A recent reader email asks if the skeptical cardiologist has addressed issues raised by prominent “cholesterol skeptics”:
I read with interest and appreciation your article appearing in MedPage on Omega 3s, and find myself having to inquire if you have ever addressed the cholesterol issue?
I’ve followed Uffe Ravnskov, MD, and cohorts, for years who feel it is a myth perpetuated by big pharma for enormous profits, but I have always had a major degree of skepticism coupled with a nagging uncertainty because I don’t take a statin (age 79, generally good health but with elevated levels of LDL-C, no cardiac events). My understanding is that it is of no benefit in primary prevention, questionable in secondary, no effect on overall mortality, potentially serious side effects, and might even be of benefit in older age.
So I can’t help wondering if you have ever addressed this in any of your blogs (reference please, if so) or might you going forward. Your opinion would be appreciated.
I have addressed this exact question in great detail in a post entitled “Don’t Stop Taking Your Statin Medication Based on the Latest News Headlines” but it has been a few years and I presume that it is not easily found by those like my reader who are confused by seemingly convincing scientific articles from ardent statin deniers and cholesterol skeptics like Uffe Ravnskov.
In 2019 another thoughtful reader raised the same question, this time citing a specific Rasnkov article
Nevertheless I am still confused regarding the exact role of cholesterol in the development of CAD. As a ‘layman’ who is very interested in medical issues and especially in CAD and lipid disorders, I know that a preponderance of scientific research (THE GLAGOV, REVERSAL AND ASTEROID studies for instance) have shown that low LDL (60-40 mg/dl) decreases CVD outcomes significantly and that very low LDL levels (< 60) could generate stabilisation and even regression in coronary plaque burden. On the other hand I am also aware that there are researchers who categorically deny the impact of (high) cholesterol and LDL in the development of CAD, for instance this article (with 107 references!).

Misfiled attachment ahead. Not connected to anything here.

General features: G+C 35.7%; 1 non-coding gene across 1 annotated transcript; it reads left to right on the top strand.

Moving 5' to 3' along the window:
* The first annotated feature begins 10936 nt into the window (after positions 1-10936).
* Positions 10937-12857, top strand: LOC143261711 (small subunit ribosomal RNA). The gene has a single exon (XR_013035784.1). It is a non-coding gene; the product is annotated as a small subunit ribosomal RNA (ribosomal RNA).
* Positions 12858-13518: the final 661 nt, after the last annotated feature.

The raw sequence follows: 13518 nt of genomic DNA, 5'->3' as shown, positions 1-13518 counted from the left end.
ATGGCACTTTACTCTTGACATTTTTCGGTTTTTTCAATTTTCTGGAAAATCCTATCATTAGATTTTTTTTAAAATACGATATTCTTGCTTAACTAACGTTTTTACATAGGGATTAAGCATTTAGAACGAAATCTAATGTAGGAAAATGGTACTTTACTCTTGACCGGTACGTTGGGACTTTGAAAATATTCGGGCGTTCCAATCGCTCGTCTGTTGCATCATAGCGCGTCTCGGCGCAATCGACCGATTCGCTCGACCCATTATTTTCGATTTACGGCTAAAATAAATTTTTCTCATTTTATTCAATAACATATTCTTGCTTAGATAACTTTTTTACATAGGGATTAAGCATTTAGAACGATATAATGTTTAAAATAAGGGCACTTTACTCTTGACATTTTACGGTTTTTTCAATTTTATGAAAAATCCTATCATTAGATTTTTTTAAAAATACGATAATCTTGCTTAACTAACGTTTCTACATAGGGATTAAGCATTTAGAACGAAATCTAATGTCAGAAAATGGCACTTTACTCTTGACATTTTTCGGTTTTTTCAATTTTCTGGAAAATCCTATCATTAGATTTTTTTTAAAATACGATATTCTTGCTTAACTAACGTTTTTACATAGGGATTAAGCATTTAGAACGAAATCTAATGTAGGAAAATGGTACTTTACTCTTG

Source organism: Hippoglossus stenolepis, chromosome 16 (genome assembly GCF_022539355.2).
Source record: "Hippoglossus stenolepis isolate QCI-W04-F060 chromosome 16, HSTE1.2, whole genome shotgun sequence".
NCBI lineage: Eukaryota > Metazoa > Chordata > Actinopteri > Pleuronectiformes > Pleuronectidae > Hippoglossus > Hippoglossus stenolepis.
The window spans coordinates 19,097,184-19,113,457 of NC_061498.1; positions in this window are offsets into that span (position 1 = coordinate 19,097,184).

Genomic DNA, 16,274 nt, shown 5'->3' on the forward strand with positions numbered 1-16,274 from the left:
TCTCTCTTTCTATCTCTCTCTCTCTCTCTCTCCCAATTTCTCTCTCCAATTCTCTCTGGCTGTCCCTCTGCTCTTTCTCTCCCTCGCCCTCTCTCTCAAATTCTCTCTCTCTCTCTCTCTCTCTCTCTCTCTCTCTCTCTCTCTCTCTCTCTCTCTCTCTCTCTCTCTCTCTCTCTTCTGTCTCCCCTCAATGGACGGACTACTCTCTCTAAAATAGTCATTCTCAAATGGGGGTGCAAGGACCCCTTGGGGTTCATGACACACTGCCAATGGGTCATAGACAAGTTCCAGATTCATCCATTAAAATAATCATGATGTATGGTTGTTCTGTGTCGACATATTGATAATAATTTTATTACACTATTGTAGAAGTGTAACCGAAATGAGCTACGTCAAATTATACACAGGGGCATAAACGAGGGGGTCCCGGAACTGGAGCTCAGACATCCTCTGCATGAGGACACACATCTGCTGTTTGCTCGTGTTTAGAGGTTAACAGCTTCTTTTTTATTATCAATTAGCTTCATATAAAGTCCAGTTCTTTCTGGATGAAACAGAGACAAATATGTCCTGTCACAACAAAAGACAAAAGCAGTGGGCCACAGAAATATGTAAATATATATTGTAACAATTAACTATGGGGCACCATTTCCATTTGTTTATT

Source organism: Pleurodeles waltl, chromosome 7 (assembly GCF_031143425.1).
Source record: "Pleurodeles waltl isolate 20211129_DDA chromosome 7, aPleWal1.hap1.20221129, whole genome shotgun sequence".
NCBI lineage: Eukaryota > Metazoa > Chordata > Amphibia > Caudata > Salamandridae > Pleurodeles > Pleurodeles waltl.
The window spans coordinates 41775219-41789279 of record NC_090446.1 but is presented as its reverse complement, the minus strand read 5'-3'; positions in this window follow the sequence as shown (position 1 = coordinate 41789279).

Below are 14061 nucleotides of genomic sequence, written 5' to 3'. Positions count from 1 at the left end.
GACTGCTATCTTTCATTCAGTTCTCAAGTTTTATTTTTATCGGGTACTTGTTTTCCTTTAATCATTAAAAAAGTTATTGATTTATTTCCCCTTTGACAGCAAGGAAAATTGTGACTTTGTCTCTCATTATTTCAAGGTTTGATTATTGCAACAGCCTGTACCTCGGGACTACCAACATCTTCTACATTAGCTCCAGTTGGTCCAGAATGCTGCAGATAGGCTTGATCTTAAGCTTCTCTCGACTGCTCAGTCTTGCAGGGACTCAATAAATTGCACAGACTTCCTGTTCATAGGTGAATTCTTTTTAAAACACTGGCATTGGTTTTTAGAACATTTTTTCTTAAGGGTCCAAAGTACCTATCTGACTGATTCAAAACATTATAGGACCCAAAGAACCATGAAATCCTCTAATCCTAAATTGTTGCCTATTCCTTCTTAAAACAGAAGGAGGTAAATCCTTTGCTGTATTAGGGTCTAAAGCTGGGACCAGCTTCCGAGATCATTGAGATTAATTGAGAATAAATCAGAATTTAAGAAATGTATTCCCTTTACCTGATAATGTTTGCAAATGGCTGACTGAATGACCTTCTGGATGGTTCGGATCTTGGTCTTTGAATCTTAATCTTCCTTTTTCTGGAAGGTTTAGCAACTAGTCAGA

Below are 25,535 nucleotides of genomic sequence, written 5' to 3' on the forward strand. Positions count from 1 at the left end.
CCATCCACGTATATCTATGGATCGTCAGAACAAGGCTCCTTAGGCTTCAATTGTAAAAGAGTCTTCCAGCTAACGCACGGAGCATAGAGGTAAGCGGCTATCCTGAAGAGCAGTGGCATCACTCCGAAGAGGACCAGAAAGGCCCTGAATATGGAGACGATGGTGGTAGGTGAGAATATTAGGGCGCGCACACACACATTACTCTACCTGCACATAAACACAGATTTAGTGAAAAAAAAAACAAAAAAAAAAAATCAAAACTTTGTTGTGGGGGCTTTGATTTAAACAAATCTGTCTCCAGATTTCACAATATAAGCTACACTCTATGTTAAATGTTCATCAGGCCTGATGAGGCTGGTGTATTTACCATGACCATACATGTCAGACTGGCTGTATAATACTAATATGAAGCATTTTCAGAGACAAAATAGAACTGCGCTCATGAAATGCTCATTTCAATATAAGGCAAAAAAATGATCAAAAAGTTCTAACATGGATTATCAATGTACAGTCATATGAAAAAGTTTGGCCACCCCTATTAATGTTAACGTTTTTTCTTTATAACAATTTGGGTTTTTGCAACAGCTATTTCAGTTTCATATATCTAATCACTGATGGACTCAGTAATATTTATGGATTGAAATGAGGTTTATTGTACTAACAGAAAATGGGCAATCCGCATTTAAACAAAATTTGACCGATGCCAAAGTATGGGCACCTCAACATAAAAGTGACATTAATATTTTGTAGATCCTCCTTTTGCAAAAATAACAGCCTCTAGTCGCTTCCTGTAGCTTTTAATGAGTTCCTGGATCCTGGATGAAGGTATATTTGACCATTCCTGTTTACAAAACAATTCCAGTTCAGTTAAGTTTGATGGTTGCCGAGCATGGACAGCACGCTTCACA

https://doi.org/10.1080/17512433.2018.1519391 (LDL-C does not cause cardiovascular disease: a comprehensive review of the current literature in ‘Expert review of clinical pharmacology’, Oct. 2018, Uffe Ravnskov et al.)
The conclusion of the article is: The idea that high cholesterol levels in the blood are the main cause of CVD is impossible because people with low levels become just as atherosclerotic as people with high levels and their risk of suffering from CVD is the same or higher. The cholesterol hypothesis has been kept alive for decades by reviewers who have used misleading statistics, excluded the results from unsuccessful trials and ignored numerous contradictory observations.
I am sure you are familiair with this paper and although I am still a firm believer in the beneficial effect of low LDL, as a ‘layman’ it is hard to comprehend why there is still so much debate regarding this issue. For the general public, as I know from discussions with friends, family members, colleagues and acquaintances, it is hard to get well informed regarding the exact role of cholesterol in cardiovascular health and disease, especially when papers contradict! At first sight the paper mentioned above gives the impression of solid research and with 107 references I must say that I am a bit impressed.
Dear Anthony: Can you, as an experienced cardiologist, clarify this contradiction? How is it these days still possible that regarding the question Does (high LDL) cholesterol causes atherosclerosis? doctor A says: yes, absolutely and doctor B says: absolutely not. ? ???